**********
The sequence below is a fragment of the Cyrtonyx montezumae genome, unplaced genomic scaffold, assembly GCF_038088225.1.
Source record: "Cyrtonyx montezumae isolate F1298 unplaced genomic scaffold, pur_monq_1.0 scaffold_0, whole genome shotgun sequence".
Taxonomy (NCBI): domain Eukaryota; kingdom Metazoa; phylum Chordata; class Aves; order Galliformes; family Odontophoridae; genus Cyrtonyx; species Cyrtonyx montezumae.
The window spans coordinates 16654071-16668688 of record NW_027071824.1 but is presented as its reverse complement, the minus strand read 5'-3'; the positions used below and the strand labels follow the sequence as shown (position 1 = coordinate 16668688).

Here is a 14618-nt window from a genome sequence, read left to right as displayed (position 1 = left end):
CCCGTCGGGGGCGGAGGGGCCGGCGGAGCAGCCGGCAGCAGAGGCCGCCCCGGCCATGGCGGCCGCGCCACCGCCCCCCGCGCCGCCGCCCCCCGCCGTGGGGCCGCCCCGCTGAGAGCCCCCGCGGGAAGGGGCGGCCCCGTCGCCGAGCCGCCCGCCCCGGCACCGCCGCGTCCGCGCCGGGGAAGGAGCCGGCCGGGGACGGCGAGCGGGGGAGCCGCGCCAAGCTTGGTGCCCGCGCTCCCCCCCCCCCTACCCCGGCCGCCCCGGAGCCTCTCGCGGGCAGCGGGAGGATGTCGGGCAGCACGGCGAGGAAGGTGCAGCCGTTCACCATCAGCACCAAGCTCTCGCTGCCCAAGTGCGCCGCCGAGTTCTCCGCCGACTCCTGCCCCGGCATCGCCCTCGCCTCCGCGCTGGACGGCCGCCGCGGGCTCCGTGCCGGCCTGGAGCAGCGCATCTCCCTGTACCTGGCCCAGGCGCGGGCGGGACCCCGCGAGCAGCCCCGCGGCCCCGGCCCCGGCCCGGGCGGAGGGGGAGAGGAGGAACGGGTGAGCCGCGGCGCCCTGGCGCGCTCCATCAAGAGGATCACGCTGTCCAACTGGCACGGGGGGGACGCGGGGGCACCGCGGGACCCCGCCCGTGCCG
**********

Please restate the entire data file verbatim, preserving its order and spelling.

The sequence below is a fragment of the Cyrtonyx montezumae genome, unplaced genomic scaffold, assembly GCF_038088225.1.
Source record: "Cyrtonyx montezumae isolate F1298 unplaced genomic scaffold, pur_monq_1.0 scaffold_0, whole genome shotgun sequence".
Taxonomy (NCBI): domain Eukaryota; kingdom Metazoa; phylum Chordata; class Aves; order Galliformes; family Odontophoridae; genus Cyrtonyx; species Cyrtonyx montezumae.
The window spans coordinates 16654071-16668688 of record NW_027071824.1 but is presented as its reverse complement, the minus strand read 5'-3'; the positions used below and the strand labels follow the sequence as shown (position 1 = coordinate 16668688).

Here is a 14618-nt window from a genome sequence, read left to right as displayed (position 1 = left end):
CCCGTCGGGGGCGGAGGGGCCGGCGGAGCAGCCGGCAGCAGAGGCCGCCCCGGCCATGGCGGCCGCGCCACCGCCCCCCGCGCCGCCGCCCCCCGCCGTGGGGCCGCCCCGCTGAGAGCCCCCGCGGGAAGGGGCGGCCCCGTCGCCGAGCCGCCCGCCCCGGCACCGCCGCGTCCGCGCCGGGGAAGGAGCCGGCCGGGGACGGCGAGCGGGGGAGCCGCGCCAAGCTTGGTGCCCGCGCTCCCCCCCCCCCTACCCCGGCCGCCCCGGAGCCTCTCGCGGGCAGCGGGAGGATGTCGGGCAGCACGGCGAGGAAGGTGCAGCCGTTCACCATCAGCACCAAGCTCTCGCTGCCCAAGTGCGCCGCCGAGTTCTCCGCCGACTCCTGCCCCGGCATCGCCCTCGCCTCCGCGCTGGACGGCCGCCGCGGGCTCCGTGCCGGCCTGGAGCAGCGCATCTCCCTGTACCTGGCCCAGGCGCGGGCGGGACCCCGCGAGCAGCCCCGCGGCCCCGGCCCCGGCCCGGGCGGAGGGGGAGAGGAGGAACGGGTGAGCCGCGGCGCCCTGGCGCGCTCCATCAAGAGGATCACGCTGTCCAACTGGCACGGGGGGGACGCGGGGGCACCGCGGGACCCCGCCCGTGCCG